I don’t know what you are going to be doing on January 14, 2020, but if you are a reader, you should be buying a copy of Dear Edward by Ann Napolitano. I have not felt like this about a book since November Road by Lou Berney. And though the two books are about vastly different subjects, they share one thing in common – writers with a gift for language.
Edward Adler is the lone survivor of a plane crash that kills is family and 188 other people. He goes to New Jersey to live with his aunt and uncle. Edward’s physical and emotional recovery from the crash are painful and difficult, but made easier by his new next door neighbor’s daughter, Shay. Edward takes to sleeping on Shay’s floor at night.
Edward discovers, one sleepless night, his uncle John’s spot in the garage. Edward finds folders full of information from his ill-fated flight and two duffle bags secured with combination locks. Shay and Edward open the bags and find hundreds of letters sent to Edward after the crash. He reads the letters. He and Shay catalog them and decide who they’re going to respond to. The letters provide some closure for Edward and he and Shay make a plan.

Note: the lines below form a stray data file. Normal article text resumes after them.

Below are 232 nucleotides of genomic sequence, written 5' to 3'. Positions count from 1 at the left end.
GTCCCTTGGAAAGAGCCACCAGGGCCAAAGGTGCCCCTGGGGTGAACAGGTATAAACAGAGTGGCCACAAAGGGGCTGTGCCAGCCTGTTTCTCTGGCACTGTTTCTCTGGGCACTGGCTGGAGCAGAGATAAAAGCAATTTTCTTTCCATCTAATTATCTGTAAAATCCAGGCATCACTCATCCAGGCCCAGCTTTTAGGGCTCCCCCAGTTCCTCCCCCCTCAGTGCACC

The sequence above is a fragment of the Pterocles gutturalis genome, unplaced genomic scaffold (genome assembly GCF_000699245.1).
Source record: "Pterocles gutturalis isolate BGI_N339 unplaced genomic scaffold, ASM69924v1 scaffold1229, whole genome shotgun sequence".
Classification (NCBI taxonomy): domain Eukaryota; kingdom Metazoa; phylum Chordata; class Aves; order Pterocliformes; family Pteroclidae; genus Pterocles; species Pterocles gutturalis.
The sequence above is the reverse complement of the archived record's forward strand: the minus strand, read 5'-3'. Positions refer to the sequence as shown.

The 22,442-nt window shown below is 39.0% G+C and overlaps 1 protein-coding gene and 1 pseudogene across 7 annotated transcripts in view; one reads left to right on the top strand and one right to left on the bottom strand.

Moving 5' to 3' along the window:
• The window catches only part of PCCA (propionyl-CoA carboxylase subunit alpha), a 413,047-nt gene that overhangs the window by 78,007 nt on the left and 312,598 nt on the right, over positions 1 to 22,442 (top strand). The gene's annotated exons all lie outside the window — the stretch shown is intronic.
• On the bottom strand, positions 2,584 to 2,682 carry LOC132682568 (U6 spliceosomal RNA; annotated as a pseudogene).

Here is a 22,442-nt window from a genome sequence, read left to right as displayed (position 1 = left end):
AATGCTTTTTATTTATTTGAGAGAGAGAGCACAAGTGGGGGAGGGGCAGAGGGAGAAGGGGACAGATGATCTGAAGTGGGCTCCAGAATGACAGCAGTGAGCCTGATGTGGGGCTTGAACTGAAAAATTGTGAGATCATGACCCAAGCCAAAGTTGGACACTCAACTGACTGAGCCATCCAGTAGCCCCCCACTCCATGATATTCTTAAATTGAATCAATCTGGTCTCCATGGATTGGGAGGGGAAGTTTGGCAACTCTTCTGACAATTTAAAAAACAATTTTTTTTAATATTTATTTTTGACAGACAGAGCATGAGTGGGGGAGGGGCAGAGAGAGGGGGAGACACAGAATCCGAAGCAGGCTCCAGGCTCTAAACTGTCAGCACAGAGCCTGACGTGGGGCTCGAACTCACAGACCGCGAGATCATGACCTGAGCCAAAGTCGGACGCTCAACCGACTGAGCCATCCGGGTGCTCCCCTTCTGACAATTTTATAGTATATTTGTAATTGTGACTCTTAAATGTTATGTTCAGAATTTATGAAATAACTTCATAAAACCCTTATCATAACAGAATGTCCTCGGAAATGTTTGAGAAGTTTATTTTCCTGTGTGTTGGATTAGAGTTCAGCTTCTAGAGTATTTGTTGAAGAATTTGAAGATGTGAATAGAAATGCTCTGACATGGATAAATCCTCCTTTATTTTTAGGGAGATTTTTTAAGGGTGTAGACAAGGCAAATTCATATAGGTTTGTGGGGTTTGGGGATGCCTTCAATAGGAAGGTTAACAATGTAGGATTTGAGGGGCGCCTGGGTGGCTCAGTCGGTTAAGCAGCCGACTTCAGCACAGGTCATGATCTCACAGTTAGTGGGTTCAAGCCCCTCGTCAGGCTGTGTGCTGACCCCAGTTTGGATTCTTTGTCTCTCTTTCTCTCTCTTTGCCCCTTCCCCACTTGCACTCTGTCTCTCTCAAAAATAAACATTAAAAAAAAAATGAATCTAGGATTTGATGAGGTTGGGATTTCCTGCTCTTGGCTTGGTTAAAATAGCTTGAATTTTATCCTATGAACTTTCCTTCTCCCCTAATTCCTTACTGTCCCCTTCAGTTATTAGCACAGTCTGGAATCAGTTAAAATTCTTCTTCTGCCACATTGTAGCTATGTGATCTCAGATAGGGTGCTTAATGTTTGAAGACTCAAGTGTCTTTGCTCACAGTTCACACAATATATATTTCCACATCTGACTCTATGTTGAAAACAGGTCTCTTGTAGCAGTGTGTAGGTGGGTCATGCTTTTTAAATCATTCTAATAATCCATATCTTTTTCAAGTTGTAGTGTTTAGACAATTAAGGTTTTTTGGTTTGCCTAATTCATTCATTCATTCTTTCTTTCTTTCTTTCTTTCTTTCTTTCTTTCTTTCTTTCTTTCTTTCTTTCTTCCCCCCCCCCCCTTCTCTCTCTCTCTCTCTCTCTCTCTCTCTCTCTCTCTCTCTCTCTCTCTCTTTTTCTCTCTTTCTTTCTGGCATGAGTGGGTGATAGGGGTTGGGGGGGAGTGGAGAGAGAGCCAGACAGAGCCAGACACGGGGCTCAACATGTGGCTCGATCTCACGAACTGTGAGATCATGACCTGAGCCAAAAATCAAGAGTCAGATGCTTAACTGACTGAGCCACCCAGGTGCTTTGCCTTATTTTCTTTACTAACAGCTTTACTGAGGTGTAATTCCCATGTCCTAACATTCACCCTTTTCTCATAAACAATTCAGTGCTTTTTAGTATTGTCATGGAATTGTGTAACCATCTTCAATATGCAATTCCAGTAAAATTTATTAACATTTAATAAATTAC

This book was utterly amazing. When I say Ann Napolitano has a gift for language, this is what I mean. Edward has tracked down his brother, Jordan’s girlfriend. “Thank you, he thinks, and watches her turn and walk through the deli door. He watches his new life walk into his old life.” It’s a two sentence paragraph and it has been sitting with me since I read it. Near the end of the book, she writes, “Edward closes his eyes. He is the boy buckled into a plane seat, gripping his bother and father, and he is the young man sitting on the ground that plane crashed into. Eddie, and Edward.” Those are just two examples of her beautiful prose. The book is full of prose like this. It’s such a pleasure to read that I was finding myself putting it down so it would take me longer to finish so I could savor the story and characters and writing just a little bit longer.
The characters are rich and so well-drawn. They are complicated and three dimensional. I wish that she would have spent a little more time on Edward’s aunt, Lacey. She is one of the most important characters, but I feel like she is the least developed. That is really the only criticism I have of this book. It is one I’m going to pick for book club and it is one I will definitely revisit. Do yourself a favor and buy this book. Read it. You will not regret it.
I won this book from goodreads and received no compensation in exchange for this review. The opinions expressed herein are mine and mine alone.